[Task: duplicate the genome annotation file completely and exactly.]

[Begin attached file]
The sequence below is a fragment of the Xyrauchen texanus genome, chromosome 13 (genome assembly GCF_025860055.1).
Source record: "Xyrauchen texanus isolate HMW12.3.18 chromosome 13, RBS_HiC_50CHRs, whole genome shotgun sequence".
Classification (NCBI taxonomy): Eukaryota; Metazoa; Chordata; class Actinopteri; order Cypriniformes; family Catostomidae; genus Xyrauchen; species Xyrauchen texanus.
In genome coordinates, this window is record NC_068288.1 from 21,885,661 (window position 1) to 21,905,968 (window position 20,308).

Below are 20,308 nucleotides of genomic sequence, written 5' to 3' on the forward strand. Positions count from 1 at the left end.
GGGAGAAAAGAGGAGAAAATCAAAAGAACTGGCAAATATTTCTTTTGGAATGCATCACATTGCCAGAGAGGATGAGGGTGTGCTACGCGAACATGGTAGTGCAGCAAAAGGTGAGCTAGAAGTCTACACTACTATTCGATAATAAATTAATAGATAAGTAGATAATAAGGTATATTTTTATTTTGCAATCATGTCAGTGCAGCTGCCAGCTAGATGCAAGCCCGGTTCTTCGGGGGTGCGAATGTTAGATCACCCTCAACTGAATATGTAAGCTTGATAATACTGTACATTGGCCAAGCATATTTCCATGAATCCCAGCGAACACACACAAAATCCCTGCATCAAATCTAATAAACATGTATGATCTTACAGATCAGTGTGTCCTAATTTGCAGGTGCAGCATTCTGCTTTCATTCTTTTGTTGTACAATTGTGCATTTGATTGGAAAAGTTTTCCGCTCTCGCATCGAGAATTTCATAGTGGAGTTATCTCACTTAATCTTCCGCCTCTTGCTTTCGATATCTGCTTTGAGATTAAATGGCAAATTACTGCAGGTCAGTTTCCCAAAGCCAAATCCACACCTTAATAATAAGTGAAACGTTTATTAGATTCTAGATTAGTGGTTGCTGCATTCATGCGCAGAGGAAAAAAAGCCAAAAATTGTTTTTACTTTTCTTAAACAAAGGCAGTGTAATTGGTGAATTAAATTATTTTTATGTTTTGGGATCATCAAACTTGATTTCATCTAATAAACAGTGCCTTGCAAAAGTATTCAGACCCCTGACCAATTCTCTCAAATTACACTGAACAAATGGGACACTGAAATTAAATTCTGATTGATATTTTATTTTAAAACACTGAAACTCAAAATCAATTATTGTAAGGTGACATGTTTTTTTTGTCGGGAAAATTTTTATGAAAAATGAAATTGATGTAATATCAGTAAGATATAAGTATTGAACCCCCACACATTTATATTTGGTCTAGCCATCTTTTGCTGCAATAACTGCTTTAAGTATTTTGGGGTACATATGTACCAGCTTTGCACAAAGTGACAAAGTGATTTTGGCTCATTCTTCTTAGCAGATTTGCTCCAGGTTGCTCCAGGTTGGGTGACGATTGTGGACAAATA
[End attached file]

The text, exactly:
The sequence below is a fragment of the Xyrauchen texanus genome, chromosome 13 (genome assembly GCF_025860055.1).
Source record: "Xyrauchen texanus isolate HMW12.3.18 chromosome 13, RBS_HiC_50CHRs, whole genome shotgun sequence".
Classification (NCBI taxonomy): Eukaryota; Metazoa; Chordata; class Actinopteri; order Cypriniformes; family Catostomidae; genus Xyrauchen; species Xyrauchen texanus.
In genome coordinates, this window is record NC_068288.1 from 21,885,661 (window position 1) to 21,905,968 (window position 20,308).

Below are 20,308 nucleotides of genomic sequence, written 5' to 3' on the forward strand. Positions count from 1 at the left end.
GGGAGAAAAGAGGAGAAAATCAAAAGAACTGGCAAATATTTCTTTTGGAATGCATCACATTGCCAGAGAGGATGAGGGTGTGCTACGCGAACATGGTAGTGCAGCAAAAGGTGAGCTAGAAGTCTACACTACTATTCGATAATAAATTAATAGATAAGTAGATAATAAGGTATATTTTTATTTTGCAATCATGTCAGTGCAGCTGCCAGCTAGATGCAAGCCCGGTTCTTCGGGGGTGCGAATGTTAGATCACCCTCAACTGAATATGTAAGCTTGATAATACTGTACATTGGCCAAGCATATTTCCATGAATCCCAGCGAACACACACAAAATCCCTGCATCAAATCTAATAAACATGTATGATCTTACAGATCAGTGTGTCCTAATTTGCAGGTGCAGCATTCTGCTTTCATTCTTTTGTTGTACAATTGTGCATTTGATTGGAAAAGTTTTCCGCTCTCGCATCGAGAATTTCATAGTGGAGTTATCTCACTTAATCTTCCGCCTCTTGCTTTCGATATCTGCTTTGAGATTAAATGGCAAATTACTGCAGGTCAGTTTCCCAAAGCCAAATCCACACCTTAATAATAAGTGAAACGTTTATTAGATTCTAGATTAGTGGTTGCTGCATTCATGCGCAGAGGAAAAAAAGCCAAAAATTGTTTTTACTTTTCTTAAACAAAGGCAGTGTAATTGGTGAATTAAATTATTTTTATGTTTTGGGATCATCAAACTTGATTTCATCTAATAAACAGTGCCTTGCAAAAGTATTCAGACCCCTGACCAATTCTCTCAAATTACACTGAACAAATGGGACACTGAAATTAAATTCTGATTGATATTTTATTTTAAAACACTGAAACTCAAAATCAATTATTGTAAGGTGACATGTTTTTTTTGTCGGGAAAATTTTTATGAAAAATGAAATTGATGTAATATCAGTAAGATATAAGTATTGAACCCCCACACATTTATATTTGGTCTAGCCATCTTTTGCTGCAATAACTGCTTTAAGTATTTTGGGGTACATATGTACCAGCTTTGCACAAAGTGACAAAGTGATTTTGGCTCATTCTTCTTAGCAGATTTGCTCCAGGTTGCTCCAGGTTGGGTGACGATTGTGGACAAATA